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Lunar cycle can influence circadian rhythms of humans, study says

Lunar cycle can influence circadian rhythms of humans, study says
A new study shows that human circadian rhythms are affected by the cycles of the moon, according to new research. File Photo by Terry Schmitt/UPI | License Photo

Jan. 27 (UPI) -- Werewolves aren't the only creatures influenced by the lunar cycle -- it turns out regular folks, unbitten and otherwise healthy, are made restless by the full moon, too.

When scientists at Yale University and the University of Washington teamed up with researchers in Argentina to track the sleep patterns of hundreds of people, they were surprised to find oscillations synced across the 29.5-day lunar cycle.

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The results of the novel study were published Wednesday in the journal Science Advances.

"We were totally stunned to see that the timing and duration of sleep could vary anywhere from 30 to 90 minutes across the moon cycle, for most participants," lead study author Leandro Casiraghi told UPI in an email.

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"That was way outside of our predictions, as we were expecting very mild variations, if any," said Casiraghi, a postdoctoral researcher who studies human biological rhythms at the University of Washington.

Researchers recruited a few thousand participants to wear wrist monitors to track sleep patterns.

The volunteer base represented young and old, as well as rural. It also included a few hundred college students living in Seattle, as well as a several dozen members of the Toba community, or Qom people, one of the largest indigenous group in Argentina.

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"We have been studying these communities for several years, and we have an ongoing relationship with them," co-author Horacio de la Iglesia told UPI in an email.

"Some of the members in the communities help us as field assistants, and they are all extremely collaborative," said de la Iglesia, a professor of biology at the University of Washington.

The study was at least partially borne of conversations with the Qom people, some of whom had mentioned moonlight nights were traditionally used for hunting and fishing, as well as for community camaraderie.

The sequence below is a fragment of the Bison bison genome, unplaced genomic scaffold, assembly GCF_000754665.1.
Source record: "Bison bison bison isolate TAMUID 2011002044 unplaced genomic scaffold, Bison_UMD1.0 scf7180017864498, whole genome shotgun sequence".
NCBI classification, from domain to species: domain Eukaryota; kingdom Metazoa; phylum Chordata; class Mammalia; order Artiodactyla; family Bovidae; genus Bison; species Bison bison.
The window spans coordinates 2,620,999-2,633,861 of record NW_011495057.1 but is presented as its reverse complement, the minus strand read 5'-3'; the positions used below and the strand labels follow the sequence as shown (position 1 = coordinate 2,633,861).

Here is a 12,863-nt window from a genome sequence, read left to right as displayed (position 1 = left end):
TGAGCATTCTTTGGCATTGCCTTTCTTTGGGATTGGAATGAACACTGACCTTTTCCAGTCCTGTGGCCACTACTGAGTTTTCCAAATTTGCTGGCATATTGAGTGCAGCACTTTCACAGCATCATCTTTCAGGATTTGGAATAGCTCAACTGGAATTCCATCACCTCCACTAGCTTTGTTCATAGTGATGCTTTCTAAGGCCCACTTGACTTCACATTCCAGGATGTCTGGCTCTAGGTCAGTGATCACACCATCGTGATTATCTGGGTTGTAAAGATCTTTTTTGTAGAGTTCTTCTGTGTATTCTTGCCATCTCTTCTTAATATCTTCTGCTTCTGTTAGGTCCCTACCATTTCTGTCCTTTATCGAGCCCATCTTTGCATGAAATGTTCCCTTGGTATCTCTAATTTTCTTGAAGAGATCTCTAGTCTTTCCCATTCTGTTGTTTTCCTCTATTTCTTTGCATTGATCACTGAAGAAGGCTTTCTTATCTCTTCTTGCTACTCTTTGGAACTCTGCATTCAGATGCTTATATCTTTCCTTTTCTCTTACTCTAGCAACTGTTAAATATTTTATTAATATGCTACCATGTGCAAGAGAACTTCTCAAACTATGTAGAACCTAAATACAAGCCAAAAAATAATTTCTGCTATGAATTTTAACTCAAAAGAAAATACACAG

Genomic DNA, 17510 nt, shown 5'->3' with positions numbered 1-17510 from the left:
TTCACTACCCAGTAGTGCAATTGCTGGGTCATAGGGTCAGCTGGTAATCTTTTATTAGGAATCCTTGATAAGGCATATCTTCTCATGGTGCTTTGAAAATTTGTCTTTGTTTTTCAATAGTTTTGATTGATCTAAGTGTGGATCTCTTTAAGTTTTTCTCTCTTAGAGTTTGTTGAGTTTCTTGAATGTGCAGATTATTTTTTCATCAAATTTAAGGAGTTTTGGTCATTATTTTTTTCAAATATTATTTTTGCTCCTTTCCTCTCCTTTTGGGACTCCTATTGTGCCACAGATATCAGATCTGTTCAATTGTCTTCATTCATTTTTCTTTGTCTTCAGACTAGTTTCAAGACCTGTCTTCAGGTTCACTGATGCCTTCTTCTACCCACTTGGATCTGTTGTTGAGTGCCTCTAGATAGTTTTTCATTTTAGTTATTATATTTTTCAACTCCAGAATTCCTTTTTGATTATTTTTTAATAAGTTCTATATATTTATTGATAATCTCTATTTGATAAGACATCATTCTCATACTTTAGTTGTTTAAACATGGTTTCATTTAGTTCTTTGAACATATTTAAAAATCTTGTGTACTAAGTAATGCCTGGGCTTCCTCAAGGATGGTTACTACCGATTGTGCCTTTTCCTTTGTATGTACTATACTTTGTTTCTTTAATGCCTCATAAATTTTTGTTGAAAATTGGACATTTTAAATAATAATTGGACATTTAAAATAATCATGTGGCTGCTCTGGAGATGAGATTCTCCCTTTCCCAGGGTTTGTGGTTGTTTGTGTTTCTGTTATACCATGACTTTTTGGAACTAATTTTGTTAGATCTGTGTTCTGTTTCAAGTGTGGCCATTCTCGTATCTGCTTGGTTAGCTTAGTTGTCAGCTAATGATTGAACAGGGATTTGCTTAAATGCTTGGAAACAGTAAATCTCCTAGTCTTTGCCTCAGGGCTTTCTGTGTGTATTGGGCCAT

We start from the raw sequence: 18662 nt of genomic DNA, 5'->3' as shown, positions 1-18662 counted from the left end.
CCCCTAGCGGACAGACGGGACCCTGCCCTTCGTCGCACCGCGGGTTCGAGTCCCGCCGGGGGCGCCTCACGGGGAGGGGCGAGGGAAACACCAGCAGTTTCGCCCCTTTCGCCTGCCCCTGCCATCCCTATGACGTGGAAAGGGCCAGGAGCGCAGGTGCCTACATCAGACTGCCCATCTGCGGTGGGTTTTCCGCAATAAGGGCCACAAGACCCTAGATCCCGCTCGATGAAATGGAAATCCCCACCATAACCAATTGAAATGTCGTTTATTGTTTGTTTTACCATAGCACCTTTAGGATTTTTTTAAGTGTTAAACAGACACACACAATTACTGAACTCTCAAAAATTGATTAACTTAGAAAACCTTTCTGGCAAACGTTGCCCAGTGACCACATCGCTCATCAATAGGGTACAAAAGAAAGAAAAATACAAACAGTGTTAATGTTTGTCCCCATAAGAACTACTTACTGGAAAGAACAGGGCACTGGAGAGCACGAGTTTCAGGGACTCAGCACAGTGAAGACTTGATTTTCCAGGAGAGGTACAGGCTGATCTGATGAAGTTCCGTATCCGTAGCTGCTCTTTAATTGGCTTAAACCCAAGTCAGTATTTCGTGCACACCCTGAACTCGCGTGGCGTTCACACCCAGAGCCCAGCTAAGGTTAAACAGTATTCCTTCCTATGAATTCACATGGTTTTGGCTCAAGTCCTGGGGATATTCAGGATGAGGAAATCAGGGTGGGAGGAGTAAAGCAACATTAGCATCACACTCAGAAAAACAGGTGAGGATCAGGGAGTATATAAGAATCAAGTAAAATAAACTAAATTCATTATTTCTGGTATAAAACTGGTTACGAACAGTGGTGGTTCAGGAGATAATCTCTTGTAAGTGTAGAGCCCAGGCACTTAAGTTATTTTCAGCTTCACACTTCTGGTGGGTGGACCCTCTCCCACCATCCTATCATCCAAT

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"Because there was a lot of research on the effects of the moon on animal behavior, but only ... a few laboratory sleep studies had suggested that human sleep may be affected by the moon, we decided to give it a try and study it in real-life conditions," Casiraghi said.

While researchers expected to observe slightly shortened sleep cycles on moonlit nights, they were surprised to find people actually slept the least on the nights leading up to a full moon -- not the full moon itself.

"We believe this is because the availability of moonlight during the first half of the night is maximal during these nights, but not necessarily in the nights that follow the full moon -- because the moon rises later every night," said de la Iglesia.

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Data from the wrist monitors showed the lunar cycle had the largest effect on the sleep patterns of members of the Toba community, most of whom live without electricity.

But researchers were surprised to find the sleep patterns of college students in Seattle -- who are regularly exposed to blue-light emitting screens and urban light pollution -- were also affected by the waxing and waning of the moon.

Access to electricity and exposure to artificial light quieted some of the moon's influence on sleep, but the circadian rhythms of urban residents still oscillated across the 29.5-day lunar cycle.

"We still don't know why we still see these changes in our sleep, and that question is even more difficult to answer because we still cannot say what is the mechanism that is driving them," Casiraghi said.

"What is clear is that it is not moonlight itself that is driving these changes, as otherwise we wouldn't have detected these effects in communities with ubiquitous artificial light -- and which probably are very little aware of the moon phases. There has to be a different cue from the moon; maybe gravitational pull cycles," Casiraghi said.

Researchers said they hope follow up studies will help determine what kinds of moon-related signals, like subtle changes in gravity, are driving these sleep patterns.

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Scientists also want to figure out why sleep is delayed: Is it because a person's body clock shifts? Or is it delayed because sleep pressures change and people don't feel as tired?

"We have found a very robust phenomenon, that human sleep timing is synchronized with moon phases, now we want to know how this happens," said de la Iglesia.

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